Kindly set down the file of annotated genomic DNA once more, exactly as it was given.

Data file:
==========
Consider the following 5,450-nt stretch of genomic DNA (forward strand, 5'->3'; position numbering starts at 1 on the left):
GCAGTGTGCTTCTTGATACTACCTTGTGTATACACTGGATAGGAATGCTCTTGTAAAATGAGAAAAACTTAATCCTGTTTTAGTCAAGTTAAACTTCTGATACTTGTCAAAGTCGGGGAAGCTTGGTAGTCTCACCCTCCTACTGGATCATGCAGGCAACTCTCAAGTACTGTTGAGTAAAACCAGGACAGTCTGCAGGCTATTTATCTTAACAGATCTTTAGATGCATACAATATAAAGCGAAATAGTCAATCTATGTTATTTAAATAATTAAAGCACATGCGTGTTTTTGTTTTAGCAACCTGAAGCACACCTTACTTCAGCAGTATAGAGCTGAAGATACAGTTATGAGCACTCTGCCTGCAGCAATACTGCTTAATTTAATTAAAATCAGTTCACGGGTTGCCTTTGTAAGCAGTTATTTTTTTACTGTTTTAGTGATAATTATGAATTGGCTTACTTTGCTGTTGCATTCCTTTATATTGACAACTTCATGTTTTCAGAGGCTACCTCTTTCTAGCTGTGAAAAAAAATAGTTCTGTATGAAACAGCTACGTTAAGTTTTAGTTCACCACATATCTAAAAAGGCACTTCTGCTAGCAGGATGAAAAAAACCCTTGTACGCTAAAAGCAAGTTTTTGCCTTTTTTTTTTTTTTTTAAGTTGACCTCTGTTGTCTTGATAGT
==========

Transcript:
Consider the following 5,450-nt stretch of genomic DNA (forward strand, 5'->3'; position numbering starts at 1 on the left):
GCAGTGTGCTTCTTGATACTACCTTGTGTATACACTGGATAGGAATGCTCTTGTAAAATGAGAAAAACTTAATCCTGTTTTAGTCAAGTTAAACTTCTGATACTTGTCAAAGTCGGGGAAGCTTGGTAGTCTCACCCTCCTACTGGATCATGCAGGCAACTCTCAAGTACTGTTGAGTAAAACCAGGACAGTCTGCAGGCTATTTATCTTAACAGATCTTTAGATGCATACAATATAAAGCGAAATAGTCAATCTATGTTATTTAAATAATTAAAGCACATGCGTGTTTTTGTTTTAGCAACCTGAAGCACACCTTACTTCAGCAGTATAGAGCTGAAGATACAGTTATGAGCACTCTGCCTGCAGCAATACTGCTTAATTTAATTAAAATCAGTTCACGGGTTGCCTTTGTAAGCAGTTATTTTTTTACTGTTTTAGTGATAATTATGAATTGGCTTACTTTGCTGTTGCATTCCTTTATATTGACAACTTCATGTTTTCAGAGGCTACCTCTTTCTAGCTGTGAAAAAAAATAGTTCTGTATGAAACAGCTACGTTAAGTTTTAGTTCACCACATATCTAAAAAGGCACTTCTGCTAGCAGGATGAAAAAAACCCTTGTACGCTAAAAGCAAGTTTTTGCCTTTTTTTTTTTTTTTTAAGTTGACCTCTGTTGTCTTGATAGT